Thursday, September 15, 2016

Can Quantum Gravity Explain Fermion Masses?

Here is one of the abstracts for the ESQG Conference coming up in Frankfurt, Germany (hat tip Backreaction):

Astrid Eichhorn "Quantum gravity effects on the Higgs-Yukawa sector of the Standard Model" (2016).
After an introduction of the relevant aspects of asymptotically safe quantum gravity, I will focus on first results towards understanding its effects on the Higgs-Yukawa sector of the Standard Model. I will highlight how asymptotically safe quantum gravity can allow us to make predictions about the structure of the matter sector. For instance, exploiting the predictive power of the asymptotic-safety paradigm might allow us to explain the structure of the Higgs-Yukawa sector of the Standard Model. In particular, the asymptotic-safety paradigm could provide a mechanism that generates the difference between the fermion masses.
The underlying conference paper is not available on line at this point, but I suspect that the author may have other publications that explore this concept.   See, for example, her April 2016 paper on the topic:

Astrid Eichhorn, Aaron Held, Jan M. Pawlowski, "Quantum-gravity effects on a Higgs-Yukawa model" (Submitted on 7 Apr 2016 (v1), last revised 13 Sep 2016 (this version, v2))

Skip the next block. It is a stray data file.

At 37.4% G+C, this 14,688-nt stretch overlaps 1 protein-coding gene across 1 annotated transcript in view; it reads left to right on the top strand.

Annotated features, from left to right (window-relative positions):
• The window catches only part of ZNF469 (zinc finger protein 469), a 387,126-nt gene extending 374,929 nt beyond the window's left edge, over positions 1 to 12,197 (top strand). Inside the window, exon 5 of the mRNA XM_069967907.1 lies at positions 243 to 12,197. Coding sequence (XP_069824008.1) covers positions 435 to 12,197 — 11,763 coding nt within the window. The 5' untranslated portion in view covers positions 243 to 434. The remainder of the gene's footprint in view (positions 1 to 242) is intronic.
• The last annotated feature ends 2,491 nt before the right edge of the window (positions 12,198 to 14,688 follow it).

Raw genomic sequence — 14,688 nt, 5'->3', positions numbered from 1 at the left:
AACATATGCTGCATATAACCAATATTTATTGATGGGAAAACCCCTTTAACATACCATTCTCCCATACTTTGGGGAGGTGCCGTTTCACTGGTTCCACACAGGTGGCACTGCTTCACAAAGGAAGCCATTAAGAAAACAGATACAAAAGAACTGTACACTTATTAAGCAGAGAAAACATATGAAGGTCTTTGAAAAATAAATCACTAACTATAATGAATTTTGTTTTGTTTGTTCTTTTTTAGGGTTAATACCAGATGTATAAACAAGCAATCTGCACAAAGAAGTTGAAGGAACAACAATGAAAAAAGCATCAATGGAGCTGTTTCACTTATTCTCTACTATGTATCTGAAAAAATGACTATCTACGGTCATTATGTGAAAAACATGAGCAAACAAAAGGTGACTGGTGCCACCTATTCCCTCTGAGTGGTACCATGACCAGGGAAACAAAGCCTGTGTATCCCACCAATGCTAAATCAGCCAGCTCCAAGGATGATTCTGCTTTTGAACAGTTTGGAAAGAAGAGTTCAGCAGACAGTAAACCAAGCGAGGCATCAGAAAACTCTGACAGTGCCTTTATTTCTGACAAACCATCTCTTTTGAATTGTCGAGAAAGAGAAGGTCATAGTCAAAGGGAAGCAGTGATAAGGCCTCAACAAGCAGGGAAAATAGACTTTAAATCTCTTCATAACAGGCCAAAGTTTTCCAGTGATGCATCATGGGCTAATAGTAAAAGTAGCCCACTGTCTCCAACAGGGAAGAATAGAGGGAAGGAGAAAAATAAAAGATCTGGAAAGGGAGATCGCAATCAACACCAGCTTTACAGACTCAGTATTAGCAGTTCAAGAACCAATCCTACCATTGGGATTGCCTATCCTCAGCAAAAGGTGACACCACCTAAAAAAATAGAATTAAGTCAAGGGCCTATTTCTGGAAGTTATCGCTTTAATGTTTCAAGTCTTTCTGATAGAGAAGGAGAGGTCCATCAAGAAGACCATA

A phenomenologically viable theory of quantum gravity must accommodate all observed matter degrees of freedom and their properties. Here, we explore whether a toy model of the Higgs-Yukawa sector of the Standard Model is compatible with asymptotically safe quantum gravity. We discuss the phenomenological implications of our result in the context of the Standard Model. We analyze the quantum scaling dimension of the system, and find an irrelevant Yukawa coupling at a joint gravity-matter fixed point. Further, we explore the impact of gravity-induced couplings between scalars and fermions, which are non-vanishing in asymptotically safe gravity.
In particular, the paper proposes a way to determine the Yukawa of the top quark in their toy model, although the result in the particular toy model with a single fermion that they consider 0.4/sqrt(2) is considerable lower than the actual value of ca. 0.996.

Another interesting paper by the same author suggests that quantum gravity may impose a maximum number of fundamental fermions and Higgs bosons per gauge field in the theory:

Pietro DonĂ , Astrid Eichhorn, Roberto Percacci, "Matter matters in asymptotically safe quantum gravity" (Submitted on 12 Nov 2013 (v1), last revised 15 Feb 2014 (this version, v3)).
We investigate the compatibility of minimally coupled scalar, fermion and gauge fields with asymptotically safe quantum gravity, using nonperturbative functional Renormalization Group methods. We study d=4,5 and 6 dimensions and within certain approximations find that for a given number of gauge fields there is a maximal number of scalar and fermion degrees of freedom compatible with an interacting fixed point at positive Newton coupling. The bounds impose severe constraints on grand unification with fundamental Higgs scalars. Supersymmetry and universal extra dimensions are also generally disfavored. The standard model and its extensions accommodating right-handed neutrinos, the axion and dark-matter models with a single scalar are compatible with a fixed point.

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